Carry on or Checked Baggage? Which is best?

You’ve chosen the destination, the flights and the hotel but still the choices keep coming.

You need to pack, but which bag should you use? Should you go with the big suitcase for checked baggage or put everything into carry on?

Our team at FlightReclaim have taken many thousands of flights, here are a few thoughts from us.

1) Do Your Research

If you’re thinking of packing everything into hand luggage, you need to know what the size restrictions are for bags.

The default for carry-on luggage is that it can be 56cm long by 45cm wide and 25cm deep – this including all handles, wheels, pockets etc.

However… that figure is not set in stone and each airline is free to set their own maximum dimensions. Some airlines are also far more rigorous in checking, using tools to check the size of bag. Others wave through any bag that looks roughly OK.

Be certain that the bag you intend to take as carry open will qualify as carry on.

2) Don’t let the choice of bag influence what you pack

You can make a choice of bag and then pack accordingly, this most likely to be the case if you are determined to use only carry on.

However, this approach can lead to you leaving behind items that might have been of use during the trip.

A better approach might be to lay out all that you intend to pack and then see which bag(s) are suitable. If it all fits in a carry-on bag then your choice might be made.

Alternatively, if you require larger bags to accommodate what you intend to pack then you can weigh up if removing a few non essentials might see the luggage fit in a small bag. Either way, you are making the choice based on your luggage rather than the size of bag you’d prefer to take.

3) The fear of lost luggage

One common reason travellers list for preferring carry-on luggage is that it removes the risk of your possessions being lost.

You carry the bag on, you place it in the storage compartment above your set, you carry it off at the end of the flight.

Checked in luggage can go missing, either permanently or, more commonly, for a period of time.  

It is worth noting that the amount of luggage to go missing has been steadily dropping, this as processes at all airports are made more efficient, but there does remain a risk.

On any individual trip, it is highly unlikely that your luggage will go missing or be misplaced; but that isn’t to say it’s impossible.

 4) Comfort and convenience

The larger your carry-on luggage, the less convenient it might be and also, potentially less comfortable.

There is the discomfort of carrying it around, also, above head storage is in short supply, you might end up with a sizeable bag down by your feet. 

A large bag might have everything you need for the flight in but the problem is it might have everything else too, making it difficult to find those few in-flight conveniences.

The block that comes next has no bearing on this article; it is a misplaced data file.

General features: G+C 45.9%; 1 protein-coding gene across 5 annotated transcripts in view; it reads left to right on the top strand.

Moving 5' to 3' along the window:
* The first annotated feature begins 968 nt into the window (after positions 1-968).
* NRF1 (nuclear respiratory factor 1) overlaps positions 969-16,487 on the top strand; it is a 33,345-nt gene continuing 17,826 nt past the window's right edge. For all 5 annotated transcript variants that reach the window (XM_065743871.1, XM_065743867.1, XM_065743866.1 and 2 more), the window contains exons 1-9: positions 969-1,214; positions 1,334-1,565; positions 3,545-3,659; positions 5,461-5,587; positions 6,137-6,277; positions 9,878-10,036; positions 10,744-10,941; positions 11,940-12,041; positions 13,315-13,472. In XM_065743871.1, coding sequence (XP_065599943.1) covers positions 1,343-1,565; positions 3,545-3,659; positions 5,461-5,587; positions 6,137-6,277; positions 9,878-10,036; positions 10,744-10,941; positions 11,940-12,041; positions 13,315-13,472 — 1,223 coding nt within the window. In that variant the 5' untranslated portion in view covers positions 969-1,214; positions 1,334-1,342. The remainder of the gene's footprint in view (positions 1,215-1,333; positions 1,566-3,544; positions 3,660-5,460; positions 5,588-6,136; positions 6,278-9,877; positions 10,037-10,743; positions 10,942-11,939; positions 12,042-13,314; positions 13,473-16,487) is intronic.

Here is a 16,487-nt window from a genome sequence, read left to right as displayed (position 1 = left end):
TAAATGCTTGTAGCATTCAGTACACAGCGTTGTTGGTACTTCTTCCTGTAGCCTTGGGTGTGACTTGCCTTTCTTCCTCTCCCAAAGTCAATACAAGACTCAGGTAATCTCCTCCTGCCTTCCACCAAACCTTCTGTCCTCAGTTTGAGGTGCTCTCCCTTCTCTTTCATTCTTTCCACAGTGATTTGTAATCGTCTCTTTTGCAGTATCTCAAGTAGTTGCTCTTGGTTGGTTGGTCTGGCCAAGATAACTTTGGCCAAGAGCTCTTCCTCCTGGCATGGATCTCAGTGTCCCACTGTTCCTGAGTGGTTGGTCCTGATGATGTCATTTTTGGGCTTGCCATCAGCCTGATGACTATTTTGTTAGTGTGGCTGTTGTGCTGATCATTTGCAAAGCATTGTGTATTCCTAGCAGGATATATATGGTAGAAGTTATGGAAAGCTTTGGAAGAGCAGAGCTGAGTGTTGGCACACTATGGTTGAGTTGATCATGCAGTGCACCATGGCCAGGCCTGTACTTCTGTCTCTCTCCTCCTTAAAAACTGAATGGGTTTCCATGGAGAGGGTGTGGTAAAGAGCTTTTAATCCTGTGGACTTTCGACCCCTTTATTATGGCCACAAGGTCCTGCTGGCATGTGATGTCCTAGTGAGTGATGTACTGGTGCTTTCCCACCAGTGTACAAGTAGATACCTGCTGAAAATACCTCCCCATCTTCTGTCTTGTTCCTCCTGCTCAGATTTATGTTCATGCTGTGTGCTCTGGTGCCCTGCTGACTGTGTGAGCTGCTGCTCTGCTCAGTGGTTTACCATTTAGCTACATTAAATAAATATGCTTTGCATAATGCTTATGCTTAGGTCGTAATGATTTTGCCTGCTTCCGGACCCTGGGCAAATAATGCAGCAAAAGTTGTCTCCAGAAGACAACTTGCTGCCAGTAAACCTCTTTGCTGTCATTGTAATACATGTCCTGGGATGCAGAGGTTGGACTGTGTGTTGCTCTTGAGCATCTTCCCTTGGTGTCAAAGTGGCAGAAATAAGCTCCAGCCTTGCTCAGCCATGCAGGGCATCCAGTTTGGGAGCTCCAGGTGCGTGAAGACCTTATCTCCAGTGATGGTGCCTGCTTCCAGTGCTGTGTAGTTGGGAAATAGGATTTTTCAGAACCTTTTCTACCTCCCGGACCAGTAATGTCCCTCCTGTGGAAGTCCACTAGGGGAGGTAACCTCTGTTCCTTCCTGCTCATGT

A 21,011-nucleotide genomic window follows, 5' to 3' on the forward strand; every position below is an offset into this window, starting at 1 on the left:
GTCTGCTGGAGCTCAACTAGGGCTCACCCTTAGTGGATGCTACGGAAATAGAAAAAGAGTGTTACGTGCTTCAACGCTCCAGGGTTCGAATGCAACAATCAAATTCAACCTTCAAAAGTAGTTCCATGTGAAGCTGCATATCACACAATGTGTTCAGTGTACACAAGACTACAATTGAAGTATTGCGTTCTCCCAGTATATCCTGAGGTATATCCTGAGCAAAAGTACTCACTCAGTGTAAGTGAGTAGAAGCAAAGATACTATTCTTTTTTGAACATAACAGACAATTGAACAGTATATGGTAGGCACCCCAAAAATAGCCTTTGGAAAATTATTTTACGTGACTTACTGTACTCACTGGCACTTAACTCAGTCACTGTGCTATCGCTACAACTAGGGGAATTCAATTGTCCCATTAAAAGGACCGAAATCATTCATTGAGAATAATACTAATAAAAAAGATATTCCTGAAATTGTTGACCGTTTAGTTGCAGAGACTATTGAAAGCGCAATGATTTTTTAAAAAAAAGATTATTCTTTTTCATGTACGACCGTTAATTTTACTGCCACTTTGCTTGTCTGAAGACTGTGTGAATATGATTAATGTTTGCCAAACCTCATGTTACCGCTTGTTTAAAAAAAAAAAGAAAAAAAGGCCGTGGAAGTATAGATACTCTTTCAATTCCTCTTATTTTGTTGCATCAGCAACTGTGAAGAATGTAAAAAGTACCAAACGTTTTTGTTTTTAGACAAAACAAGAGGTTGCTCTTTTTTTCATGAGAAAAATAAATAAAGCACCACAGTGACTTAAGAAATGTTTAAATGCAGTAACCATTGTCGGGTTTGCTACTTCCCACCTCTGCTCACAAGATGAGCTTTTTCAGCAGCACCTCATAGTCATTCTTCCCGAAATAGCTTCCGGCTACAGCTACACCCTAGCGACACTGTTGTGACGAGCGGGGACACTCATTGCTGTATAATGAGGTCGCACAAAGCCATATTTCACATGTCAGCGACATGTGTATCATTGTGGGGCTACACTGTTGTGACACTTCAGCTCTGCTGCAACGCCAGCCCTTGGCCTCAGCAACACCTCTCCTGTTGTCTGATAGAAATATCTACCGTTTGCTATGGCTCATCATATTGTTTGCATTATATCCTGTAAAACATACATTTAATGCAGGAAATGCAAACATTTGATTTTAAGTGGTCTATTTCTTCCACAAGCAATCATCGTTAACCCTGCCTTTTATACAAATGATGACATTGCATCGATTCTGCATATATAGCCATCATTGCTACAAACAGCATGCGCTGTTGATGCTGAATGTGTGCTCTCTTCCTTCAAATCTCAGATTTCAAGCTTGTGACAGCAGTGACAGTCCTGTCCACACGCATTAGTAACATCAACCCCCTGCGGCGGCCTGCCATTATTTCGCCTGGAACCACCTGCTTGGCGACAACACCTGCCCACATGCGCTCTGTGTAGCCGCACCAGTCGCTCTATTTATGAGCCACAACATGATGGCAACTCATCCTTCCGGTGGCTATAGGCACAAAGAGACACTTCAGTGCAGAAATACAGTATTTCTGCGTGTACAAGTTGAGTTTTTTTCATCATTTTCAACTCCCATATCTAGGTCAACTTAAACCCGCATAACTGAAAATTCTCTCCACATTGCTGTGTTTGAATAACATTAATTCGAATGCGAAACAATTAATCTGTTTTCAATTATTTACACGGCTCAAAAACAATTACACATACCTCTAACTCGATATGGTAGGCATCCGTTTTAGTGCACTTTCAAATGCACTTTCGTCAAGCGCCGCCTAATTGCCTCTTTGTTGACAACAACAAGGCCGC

Another option is to pack the vast majority of what you need for the trip in hold luggage, but then just have a small bag with a few essentials for the flight.

Simply having a small light bag with you can make the whole airport and flight experience more relaxing (right up until you  head to a crowded luggage retrieval carousel, of course).

5) Will you need extra room for the return flight?

Stuffing everything into one carry-on bag for the journey out is great right up until you realise it won’t all fit on the way back.

You’ve bought a few souvenirs, the bag was already fit to burst, you’re going to need to buy a bag just to fit everything in.

Or, you might decide not to buy souvenirs or items for yourself simply because of a fear it won’t fit into your luggage – your choice of bag therefore negatively impacting your holiday.

It might be that there is no real prospect you’ll come back more fully laden than when you left, but if it is a possibility; if the business trip might include buying souvenirs for the kids, then factor this into any choice.

6) Time, Money, Convenience

Ultimately the choice comes down to an equation that involves time, money and convenience – this assuming that both carry-on and checked luggage are realistic options; it might be that the amount you wish to take rules out solely having carry-on.

Foregoing checked baggage might be cheaper (although this is starting to change), there will also be the time saving at the airport as you won’t have to go to baggage reclaim.

However, are you compromising convenience and even your trip; will there be items you will later wish you had packed?

There is no magic formula, we cannot say one is better than the other.

Hopefully, on weighing up the choices, you will get a gut feel and the choice you make will be for the best of the trip and whole experience.

Another concern.

Hopefully choosing the best type of bag will be the biggest stress you have on holiday, certainly regarding the flights.

Unfortunately, however, a far more common problem is that flights get delayed or you get bumped because of overcrowding.

In these circumstances, just getting to your destination can be a challenge.

At Flight Reclaim, we are specialists in helping you get the compensation you are entitled to when your airline lets you down and you either don’t get to board or suffer from a delay.

We have a 98% success rate, have helped more than 50,000 passengers and won them more than £20 million in combined compensation.

Importantly, we also work on a no-win, no-fee basis and have a commission rates that are among the lowest in the industry.

Hopefully you never suffer from delays or similar but, if you do, please do get in touch. At up to £540 per passenger in compensation for simply filling out a few very quick details it can be well worth your while.

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